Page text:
General topics / Re: Quotes from Shankaracharya's
« on: March 20, 2013, 08:46:37 AM »
It is foolish to say that we are ignorant because somebody else did not teach us. It is our duty to learn. – Sri Sri Bharati Tirtha Mahaswamigal

 “Once during a visit to the Ashram in the 1940s
I was sitting outside the Old Hall with many
devotees, facing Sri Bhagavan who was reclining
on [his] couch. A group of learned pundits were
discussing certain passages from the Upanishads
with great enthusiasm and profundity. All, including
Bhagavan, appeared to be attentively listening to
this interesting discussion when, all of a sudden,
Bhagavan rose from his couch, walked thirty meters
to the north, and stood before a villager who was
standing there looking lowly with palms joined.
Immediately the discussion stopped and all eyes
were turned to Bhagavan and the villager standing
at a distance. They appeared to be conversing, but at
such a distance no one could tell about what. Soon
Bhagavan returned to his couch and the discussion
resumed. I was curious about this villager and why
Bhagavan had gone out of his way to meet him. So
while the discussion continued, I slipped away and
caught up with him before he left the Ashram. I
asked the villager what he and Bhagavan had talked
about. He said that Bhagavan had asked him why
he was standing there so far away. ‘I told Bhagavan,
“I am only an ignorant, poor villager. How am I
to approach you who are God incarnate?”’
did the Maharshi say then?’ I asked. ‘He asked me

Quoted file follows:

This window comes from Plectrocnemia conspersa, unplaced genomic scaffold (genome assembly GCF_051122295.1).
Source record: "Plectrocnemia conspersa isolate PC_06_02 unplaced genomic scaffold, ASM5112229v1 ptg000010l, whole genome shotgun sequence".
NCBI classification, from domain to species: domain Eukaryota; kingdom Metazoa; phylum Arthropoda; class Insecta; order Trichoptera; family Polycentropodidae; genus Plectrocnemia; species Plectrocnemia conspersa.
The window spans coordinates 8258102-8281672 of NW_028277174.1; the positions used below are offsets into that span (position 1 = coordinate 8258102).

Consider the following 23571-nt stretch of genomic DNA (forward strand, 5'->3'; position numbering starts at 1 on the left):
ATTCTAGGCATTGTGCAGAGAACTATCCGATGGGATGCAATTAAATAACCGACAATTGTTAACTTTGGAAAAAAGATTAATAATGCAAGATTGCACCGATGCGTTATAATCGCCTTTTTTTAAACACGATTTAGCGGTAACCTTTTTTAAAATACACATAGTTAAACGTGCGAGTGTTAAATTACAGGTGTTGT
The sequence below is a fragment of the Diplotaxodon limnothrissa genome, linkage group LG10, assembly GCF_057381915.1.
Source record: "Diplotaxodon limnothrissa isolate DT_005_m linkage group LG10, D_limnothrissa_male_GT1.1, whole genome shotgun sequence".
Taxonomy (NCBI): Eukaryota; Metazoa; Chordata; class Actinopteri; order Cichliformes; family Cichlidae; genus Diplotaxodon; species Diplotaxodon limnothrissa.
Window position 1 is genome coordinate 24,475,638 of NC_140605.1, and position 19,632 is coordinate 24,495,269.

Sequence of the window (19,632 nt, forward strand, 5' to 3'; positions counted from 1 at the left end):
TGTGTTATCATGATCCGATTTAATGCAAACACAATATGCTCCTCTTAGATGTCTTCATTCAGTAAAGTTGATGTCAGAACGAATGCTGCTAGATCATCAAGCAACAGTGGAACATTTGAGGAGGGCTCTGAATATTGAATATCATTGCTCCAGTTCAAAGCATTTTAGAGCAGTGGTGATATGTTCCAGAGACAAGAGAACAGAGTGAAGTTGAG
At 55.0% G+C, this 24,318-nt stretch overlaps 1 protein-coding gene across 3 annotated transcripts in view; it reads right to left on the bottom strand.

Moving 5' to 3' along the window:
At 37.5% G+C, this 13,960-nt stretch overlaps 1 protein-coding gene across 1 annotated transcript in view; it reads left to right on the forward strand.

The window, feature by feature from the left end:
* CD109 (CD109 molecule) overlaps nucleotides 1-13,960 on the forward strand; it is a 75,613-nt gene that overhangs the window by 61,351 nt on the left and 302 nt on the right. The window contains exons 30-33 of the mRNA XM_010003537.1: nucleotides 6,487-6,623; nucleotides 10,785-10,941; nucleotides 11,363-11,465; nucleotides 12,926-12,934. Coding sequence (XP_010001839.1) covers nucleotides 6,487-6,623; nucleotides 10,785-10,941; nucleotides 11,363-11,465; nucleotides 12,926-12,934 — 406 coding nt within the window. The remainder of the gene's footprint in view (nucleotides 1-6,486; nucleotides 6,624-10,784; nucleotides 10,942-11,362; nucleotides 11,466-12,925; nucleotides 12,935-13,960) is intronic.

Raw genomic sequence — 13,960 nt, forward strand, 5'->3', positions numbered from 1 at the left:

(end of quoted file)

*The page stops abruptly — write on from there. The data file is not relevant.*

my name, what village I was from, what work I did
and how many children I had, etc.’
‘Did you ask
Him anything?’ ‘I asked Him how I could be saved
and how I could earn His blessings.’ ‘
What did He
tell you?’ ‘He asked me if there was a temple in my
village. I told him there was. He wanted to know
the name of the deity of that temple. I told Him the
name. He then said that I should go on repeating
the name of that deity and I would receive all the
blessings needed.’”

“I came back to Bhagavan’s presence and sat among
the devotees listening to the learned discussion, in
which I had now lost all interest, realizing that the
simple humility and devotion of this peasant had
evoked a far greater response from our Master than
any amount of learning.
I then decided that, though
a scholar by profession, I should always remain a
humble, ignorant peasant at heart, and pray, like that
villager, for Bhagavan’s grace and blessings.”


General topics / Re: Is Jnaan through sadhana or study of scriptures?